Review of Conjurer’s Oath by Malachi Stone

Conjurer’s Oath by Malachi Stone is a lengthy adventure about using the past to save the future.

~~~~Some Spoilers Ahead!~~~~


The town of Hades was a small, sleepy little place in the heart of Illinois. For Dennis, this town was full of juicy secrets that were just begging to be explored. It’s too bad that an atomic bomb wiped out the town before Dennis could begin his investigation.

After the bomb fell, Dennis and his family packed up the car and headed deep into the forests of Illinois. His father, Phil, was taking them to join the Kin; a community of people who follow the teachings of radio evangelist Henry Strong. Once there, Dennis quickly begins to realize that Strong is not what he seems and that God had left the Kin a long time ago. But, in a colony of blinded believers, who’s going to believe a kid?

What follows is an adventure into the very nature of religion as Dennis tries to bring the false leader down. He will learn about faith, prayer, and the surprising possibility that time travel may only be limited by your mind.

I don’t even know where to begin on this review. Stone takes us on an incredible journey as he weaves together elements of religion, magic, physics, and time travel in such a way that it feels like a complete universe. The characters were flawed and human, meshing together in a real-life kind of way. The settings were all well described, and the dialogue may have been a bit long winded at times, especially near the end, but it helped move the flow of the story along. I also really enjoyed the fresh take on time travel and how he implied that we are restricted only by our limited minds. This book teaches us that, with enough time and practice, we can travel to any point in the time continuum and potentially change the past.

However, this book had some really unsettling moments. There are numerous references to prostitution, bestiality, rape, and a whole manner of sexual acts; most of which were performed by this so-called religious leader. While that may be bad, what unsettled me the most about this book was the subtle idea that religion is nothing but an illusion. It highlights how blinded we are when it comes to religion in the Kin; a group of people who follow an obvious charlatan without question, even going so far as to rape and murder in his name. Strong is just a magician that is using the name of God for his own gain, and he’s always one step ahead of the sheep.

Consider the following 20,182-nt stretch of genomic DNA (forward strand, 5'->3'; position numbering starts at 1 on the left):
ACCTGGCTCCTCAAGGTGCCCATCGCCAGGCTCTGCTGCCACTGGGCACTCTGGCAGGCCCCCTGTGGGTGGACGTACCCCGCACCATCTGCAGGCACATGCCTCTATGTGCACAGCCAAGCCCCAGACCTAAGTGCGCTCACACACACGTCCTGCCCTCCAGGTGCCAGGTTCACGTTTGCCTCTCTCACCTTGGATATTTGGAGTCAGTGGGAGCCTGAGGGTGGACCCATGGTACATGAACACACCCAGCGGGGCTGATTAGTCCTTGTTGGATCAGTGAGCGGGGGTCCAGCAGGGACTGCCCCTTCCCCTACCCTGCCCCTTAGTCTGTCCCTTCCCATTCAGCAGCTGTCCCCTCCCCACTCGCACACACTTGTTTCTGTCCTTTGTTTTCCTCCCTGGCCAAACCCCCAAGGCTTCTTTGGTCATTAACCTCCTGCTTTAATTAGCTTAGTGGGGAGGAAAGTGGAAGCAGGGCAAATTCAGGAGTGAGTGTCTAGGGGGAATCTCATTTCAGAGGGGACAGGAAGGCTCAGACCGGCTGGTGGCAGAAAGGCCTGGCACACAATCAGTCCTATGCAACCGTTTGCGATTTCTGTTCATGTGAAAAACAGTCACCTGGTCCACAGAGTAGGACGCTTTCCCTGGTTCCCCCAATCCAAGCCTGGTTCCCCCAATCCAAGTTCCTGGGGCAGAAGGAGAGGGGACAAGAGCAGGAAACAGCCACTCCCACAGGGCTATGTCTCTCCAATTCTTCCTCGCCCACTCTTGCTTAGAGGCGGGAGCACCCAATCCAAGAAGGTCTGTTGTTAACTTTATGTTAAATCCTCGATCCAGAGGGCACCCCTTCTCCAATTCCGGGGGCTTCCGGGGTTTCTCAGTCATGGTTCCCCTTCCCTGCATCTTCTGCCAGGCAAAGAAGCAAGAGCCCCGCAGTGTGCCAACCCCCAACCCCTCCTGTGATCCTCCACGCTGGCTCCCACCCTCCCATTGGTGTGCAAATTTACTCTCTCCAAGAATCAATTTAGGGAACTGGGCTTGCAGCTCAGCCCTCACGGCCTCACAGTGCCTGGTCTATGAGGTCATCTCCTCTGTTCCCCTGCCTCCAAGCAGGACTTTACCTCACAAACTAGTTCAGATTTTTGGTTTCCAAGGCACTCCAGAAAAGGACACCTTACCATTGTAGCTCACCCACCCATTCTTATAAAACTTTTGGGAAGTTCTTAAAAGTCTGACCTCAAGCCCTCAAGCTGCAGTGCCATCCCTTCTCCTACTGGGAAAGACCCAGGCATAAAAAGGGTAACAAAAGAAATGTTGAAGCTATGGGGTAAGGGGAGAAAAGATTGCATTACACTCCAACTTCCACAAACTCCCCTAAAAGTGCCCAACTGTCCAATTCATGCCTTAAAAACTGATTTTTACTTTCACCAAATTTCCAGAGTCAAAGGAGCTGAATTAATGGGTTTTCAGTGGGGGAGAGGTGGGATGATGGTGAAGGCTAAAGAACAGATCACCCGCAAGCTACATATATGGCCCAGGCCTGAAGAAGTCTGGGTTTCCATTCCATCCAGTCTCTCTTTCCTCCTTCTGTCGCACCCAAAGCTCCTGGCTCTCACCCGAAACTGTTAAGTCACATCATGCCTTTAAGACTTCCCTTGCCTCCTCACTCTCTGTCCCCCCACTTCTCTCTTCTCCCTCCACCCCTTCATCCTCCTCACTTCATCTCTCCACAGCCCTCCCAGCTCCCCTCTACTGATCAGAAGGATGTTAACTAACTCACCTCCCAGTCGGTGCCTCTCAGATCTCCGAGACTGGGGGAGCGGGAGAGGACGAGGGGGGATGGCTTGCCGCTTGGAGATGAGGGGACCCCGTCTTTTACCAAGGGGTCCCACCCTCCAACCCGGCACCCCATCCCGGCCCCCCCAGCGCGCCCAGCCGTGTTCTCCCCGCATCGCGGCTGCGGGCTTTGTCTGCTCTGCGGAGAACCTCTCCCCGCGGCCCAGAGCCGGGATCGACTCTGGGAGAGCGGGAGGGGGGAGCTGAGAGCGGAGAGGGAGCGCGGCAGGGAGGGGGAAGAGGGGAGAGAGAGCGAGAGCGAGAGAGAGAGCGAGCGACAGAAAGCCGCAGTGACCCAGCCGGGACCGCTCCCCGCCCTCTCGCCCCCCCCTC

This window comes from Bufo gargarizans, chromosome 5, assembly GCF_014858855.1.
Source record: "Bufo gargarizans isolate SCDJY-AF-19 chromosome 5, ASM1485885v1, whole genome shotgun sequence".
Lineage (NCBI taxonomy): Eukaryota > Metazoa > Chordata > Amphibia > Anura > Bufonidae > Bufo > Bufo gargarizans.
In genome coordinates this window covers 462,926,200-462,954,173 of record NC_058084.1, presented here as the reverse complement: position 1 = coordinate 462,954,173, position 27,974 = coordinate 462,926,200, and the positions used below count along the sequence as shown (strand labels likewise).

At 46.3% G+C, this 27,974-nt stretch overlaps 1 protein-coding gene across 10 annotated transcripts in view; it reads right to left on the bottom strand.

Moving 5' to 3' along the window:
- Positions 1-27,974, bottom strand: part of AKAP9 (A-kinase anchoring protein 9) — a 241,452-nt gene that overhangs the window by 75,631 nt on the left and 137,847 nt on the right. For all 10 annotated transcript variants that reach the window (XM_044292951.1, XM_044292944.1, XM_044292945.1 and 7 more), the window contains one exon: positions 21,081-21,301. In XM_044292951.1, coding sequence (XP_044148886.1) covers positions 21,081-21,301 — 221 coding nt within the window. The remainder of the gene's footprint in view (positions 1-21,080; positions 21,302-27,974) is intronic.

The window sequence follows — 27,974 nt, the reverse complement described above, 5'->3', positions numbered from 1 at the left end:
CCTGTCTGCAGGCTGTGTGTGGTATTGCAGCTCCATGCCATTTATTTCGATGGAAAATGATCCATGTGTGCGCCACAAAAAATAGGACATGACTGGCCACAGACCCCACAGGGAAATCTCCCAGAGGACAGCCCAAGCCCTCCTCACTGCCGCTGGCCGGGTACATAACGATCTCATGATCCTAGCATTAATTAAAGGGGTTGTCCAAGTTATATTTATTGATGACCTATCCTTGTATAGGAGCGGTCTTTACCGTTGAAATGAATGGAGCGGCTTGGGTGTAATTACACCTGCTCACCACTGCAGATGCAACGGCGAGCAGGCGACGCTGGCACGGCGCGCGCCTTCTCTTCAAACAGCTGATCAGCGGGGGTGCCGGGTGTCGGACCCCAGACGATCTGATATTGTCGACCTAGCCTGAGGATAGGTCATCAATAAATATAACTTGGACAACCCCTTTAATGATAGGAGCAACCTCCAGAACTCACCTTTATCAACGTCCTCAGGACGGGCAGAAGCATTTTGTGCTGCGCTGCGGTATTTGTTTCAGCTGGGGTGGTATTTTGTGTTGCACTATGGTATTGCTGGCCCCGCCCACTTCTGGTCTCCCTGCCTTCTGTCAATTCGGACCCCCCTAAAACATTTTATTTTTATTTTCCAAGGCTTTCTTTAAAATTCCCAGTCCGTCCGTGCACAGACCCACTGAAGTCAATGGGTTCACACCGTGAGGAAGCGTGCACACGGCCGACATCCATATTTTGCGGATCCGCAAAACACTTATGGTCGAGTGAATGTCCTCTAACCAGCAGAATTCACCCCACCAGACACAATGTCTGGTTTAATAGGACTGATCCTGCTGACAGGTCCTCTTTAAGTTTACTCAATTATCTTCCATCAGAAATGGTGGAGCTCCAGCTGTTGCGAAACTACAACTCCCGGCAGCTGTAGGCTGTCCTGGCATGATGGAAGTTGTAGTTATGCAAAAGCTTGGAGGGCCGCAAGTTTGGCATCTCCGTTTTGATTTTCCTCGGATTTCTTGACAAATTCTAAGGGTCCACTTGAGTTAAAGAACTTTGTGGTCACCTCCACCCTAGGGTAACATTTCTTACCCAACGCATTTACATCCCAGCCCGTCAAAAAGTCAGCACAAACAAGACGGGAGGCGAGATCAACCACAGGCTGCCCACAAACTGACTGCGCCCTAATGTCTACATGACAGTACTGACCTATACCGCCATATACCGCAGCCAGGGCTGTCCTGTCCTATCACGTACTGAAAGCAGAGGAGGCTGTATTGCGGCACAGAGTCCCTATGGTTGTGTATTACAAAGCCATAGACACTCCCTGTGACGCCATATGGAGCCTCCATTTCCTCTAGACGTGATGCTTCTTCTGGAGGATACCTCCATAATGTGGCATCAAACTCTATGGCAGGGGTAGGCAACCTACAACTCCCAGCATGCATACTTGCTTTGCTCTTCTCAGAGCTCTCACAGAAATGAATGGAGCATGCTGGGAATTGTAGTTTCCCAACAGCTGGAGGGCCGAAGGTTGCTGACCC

This book shows us both sides of the world. There’s the religious who will believe anything their leader says; and there is the secular, seedy side that believes in nothing and revels in pleasure. These two sides intermingle in an almost-flawless way, giving us both sides of the same, complicated story. I will admit that I got confused a few times because the theories were simply beyond me, but it felt like a well-researched book. The theories on time travel were sound, as far as I could tell, and the was he brought everything together at the end was inspired.

I give this book a 4 of 5. It was a genius story about a boy’s fight against time itself, and while I may have found it a tad unsettling, it did force me to look at things in a different light. I would definitely recommend this book to anyone looking for a complex, time-travel adventure!

About the Author:

41iYzMbj2IL._UX250_Malachi Stone is a practicing attorney who enjoys writing books on the side.  Conjurer’s Oath is one of his eleven published novels, and some of this other titles include Devil’s Toll, Heartbalm, and Ozark Banshee. To learn more about this author and his works, you can connect with him on Facebook or visit his Amazon Page.  If you’d like a copy of Conjurer’s Oath for yourself, check out the link below!
Conjurer’s Oath

The author’s Photo came from Amazon.


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